President Obama: There Is No Debt Crisis!

Posted on March 14, 2013 by

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That’s the headline of this report from ABC News.  Today, the U.S. National Debt is $16.7T, whereas our 2012 GDP was $15.6T, or our debt/GDP ratio is 107%.  Economists Carmen Reinhart and Ken Rogoff  have shown that when debt levels are greater than 90% of GDP (for advanced economies), economic growth slows.

EDIT Jun ’13:  There has subsequently been much controversy over a spreadsheet error in R&R’s calculations for the 90% # highlighted above.  Despite this error, the general conclusion still seems to hold, higher levels of debt lead to lower growth as an empirical if not a causal factor.  The important point for our discussion is not 90% as the correct #, but rather the higher the debt it becomes increasingly more difficult to do debt service. All of my points below still hold…

Further, they note in This Time Is Different (p. 289) that it is critical to understand the true government debt, “ideally including contingent liabilities.”  It is both the direction of our debt (continuing large deficits) and the implicit liabilities of our unfunded social promises (CATO estimates $120T) which make this a debt crisis.  We have to get to the point where our economy grows faster than the growth in our federal debt–and right now we’re not anywhere close to that.  As I’ve suggested in earlier posts, this is “not a debt crisis” today primarily due to the Fed’s monetization of our debt.  If we had to pay normal interest rates we would already be potentially facing major social unrest–as there would be significant real cuts, not just cuts to planned growth.  Further, do we not have any moral concern when the government is openly engaged in Financial Repression, punishing savers to further government consumption?  This will not end well; as Reinhart and Rogoff note, “Some crisis episodes…were stretched out even longer by the authorities by a lengthy period of denial (emphasis added).”  We need to stop the denial and deal with this problem.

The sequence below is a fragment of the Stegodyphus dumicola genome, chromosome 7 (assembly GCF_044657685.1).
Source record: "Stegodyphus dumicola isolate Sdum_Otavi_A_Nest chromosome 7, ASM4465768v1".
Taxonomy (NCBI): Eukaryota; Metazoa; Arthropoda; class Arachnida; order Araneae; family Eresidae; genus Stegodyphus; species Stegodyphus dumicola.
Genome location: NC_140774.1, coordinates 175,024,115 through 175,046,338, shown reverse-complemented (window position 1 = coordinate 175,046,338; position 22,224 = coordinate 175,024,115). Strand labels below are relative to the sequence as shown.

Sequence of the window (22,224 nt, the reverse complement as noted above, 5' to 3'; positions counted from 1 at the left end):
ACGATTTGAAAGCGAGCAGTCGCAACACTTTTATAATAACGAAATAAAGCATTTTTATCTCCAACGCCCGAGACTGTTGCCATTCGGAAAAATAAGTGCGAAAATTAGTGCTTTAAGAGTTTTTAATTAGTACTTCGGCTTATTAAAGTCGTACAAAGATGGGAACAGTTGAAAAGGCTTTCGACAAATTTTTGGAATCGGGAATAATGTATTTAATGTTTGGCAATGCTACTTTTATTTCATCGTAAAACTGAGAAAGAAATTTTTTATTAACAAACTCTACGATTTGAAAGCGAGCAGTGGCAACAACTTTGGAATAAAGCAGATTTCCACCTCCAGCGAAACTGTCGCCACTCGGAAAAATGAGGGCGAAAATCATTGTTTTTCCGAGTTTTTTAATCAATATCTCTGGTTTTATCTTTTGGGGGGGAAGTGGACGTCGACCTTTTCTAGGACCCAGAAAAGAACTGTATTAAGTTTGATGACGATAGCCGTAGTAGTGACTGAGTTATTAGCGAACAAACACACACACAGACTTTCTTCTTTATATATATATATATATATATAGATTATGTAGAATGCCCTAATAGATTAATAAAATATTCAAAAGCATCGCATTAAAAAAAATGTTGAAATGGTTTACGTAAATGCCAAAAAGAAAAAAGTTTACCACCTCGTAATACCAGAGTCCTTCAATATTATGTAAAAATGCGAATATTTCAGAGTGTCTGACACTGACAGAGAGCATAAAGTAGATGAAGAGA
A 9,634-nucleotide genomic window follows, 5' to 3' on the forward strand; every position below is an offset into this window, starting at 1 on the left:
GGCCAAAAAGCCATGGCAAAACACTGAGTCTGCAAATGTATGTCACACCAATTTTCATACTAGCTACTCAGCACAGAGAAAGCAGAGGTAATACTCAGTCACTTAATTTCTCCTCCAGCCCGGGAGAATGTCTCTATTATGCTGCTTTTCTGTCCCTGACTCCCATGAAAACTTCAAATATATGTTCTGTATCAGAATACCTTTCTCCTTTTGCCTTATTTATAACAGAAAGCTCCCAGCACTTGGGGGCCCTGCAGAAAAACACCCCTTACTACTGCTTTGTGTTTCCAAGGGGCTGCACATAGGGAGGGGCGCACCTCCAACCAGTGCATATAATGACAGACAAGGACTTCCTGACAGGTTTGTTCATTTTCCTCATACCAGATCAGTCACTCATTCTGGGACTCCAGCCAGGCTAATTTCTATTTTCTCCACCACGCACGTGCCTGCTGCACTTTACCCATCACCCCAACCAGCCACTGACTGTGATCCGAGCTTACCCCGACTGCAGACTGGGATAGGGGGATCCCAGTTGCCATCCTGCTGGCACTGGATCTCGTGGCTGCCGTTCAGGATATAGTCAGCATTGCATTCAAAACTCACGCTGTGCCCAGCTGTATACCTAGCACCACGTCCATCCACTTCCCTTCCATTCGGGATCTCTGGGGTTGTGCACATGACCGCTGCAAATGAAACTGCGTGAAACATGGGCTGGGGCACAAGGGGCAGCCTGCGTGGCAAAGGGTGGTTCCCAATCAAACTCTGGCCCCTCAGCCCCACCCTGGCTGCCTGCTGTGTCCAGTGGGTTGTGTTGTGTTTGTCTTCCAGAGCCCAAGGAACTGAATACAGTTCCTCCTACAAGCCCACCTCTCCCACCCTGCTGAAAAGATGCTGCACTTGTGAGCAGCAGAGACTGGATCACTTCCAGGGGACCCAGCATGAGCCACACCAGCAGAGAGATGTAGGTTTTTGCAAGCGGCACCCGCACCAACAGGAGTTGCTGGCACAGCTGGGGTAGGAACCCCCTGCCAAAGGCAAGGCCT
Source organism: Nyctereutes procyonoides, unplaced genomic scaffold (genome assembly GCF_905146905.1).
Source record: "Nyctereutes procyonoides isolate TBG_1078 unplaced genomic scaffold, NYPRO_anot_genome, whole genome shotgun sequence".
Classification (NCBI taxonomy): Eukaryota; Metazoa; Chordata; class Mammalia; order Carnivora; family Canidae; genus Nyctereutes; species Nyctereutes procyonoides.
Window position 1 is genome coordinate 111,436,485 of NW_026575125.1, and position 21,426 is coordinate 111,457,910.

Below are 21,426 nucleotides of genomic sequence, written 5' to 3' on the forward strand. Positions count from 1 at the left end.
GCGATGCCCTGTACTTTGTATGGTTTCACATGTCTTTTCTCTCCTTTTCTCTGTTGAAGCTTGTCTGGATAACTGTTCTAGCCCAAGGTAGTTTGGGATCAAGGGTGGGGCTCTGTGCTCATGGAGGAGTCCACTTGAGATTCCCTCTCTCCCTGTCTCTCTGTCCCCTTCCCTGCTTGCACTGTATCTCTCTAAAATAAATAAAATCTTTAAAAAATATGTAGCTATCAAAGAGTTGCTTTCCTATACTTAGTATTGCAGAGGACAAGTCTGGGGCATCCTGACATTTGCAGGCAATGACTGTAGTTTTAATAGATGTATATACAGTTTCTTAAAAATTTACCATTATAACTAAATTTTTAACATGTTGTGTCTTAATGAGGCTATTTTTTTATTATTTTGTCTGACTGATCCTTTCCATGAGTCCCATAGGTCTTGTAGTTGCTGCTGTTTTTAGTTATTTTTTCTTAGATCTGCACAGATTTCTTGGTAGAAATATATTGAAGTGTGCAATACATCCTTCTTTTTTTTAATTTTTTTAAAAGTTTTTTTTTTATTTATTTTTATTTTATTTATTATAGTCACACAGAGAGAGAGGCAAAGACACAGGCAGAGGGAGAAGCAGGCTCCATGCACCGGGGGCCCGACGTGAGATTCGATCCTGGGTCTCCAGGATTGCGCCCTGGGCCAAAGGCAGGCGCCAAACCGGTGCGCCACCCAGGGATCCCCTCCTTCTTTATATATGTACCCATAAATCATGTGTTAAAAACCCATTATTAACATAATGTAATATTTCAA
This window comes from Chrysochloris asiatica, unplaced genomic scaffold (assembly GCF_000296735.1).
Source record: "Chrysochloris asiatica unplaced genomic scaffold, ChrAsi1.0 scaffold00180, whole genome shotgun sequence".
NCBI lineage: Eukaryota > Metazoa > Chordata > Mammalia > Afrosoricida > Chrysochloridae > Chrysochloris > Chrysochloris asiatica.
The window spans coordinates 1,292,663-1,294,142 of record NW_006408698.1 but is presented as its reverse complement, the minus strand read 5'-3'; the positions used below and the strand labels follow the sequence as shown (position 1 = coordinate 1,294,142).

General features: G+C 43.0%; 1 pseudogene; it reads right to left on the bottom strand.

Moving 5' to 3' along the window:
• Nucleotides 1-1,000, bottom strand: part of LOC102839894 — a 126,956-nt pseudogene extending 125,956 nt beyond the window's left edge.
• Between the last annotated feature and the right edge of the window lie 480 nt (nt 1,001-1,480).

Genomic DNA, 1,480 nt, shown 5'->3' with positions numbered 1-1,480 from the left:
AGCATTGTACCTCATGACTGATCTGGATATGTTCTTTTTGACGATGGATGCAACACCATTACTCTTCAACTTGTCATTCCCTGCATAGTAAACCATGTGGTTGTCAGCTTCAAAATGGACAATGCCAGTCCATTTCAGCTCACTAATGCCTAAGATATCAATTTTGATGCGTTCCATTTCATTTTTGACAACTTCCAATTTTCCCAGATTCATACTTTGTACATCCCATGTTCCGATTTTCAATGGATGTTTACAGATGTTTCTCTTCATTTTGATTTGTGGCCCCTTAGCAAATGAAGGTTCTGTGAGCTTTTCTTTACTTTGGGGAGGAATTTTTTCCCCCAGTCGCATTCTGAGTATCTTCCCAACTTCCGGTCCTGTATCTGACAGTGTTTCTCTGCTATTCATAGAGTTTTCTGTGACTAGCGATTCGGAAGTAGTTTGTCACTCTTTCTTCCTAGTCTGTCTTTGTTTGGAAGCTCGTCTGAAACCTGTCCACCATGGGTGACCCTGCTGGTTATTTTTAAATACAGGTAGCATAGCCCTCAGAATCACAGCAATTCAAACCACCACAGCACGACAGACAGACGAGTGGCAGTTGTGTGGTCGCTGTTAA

It is reasonable, even if I disagree, to say that we don’t have a spending problem–because you can still say logically that you have a revenue problem instead.  But to deny we have a debt problem when we’re already at levels far higher than considered acceptable (Maastricht Treaty required debt/gdp < 60% for example) seems incredibly foolhardy.  Can we not do better?

What do you think?

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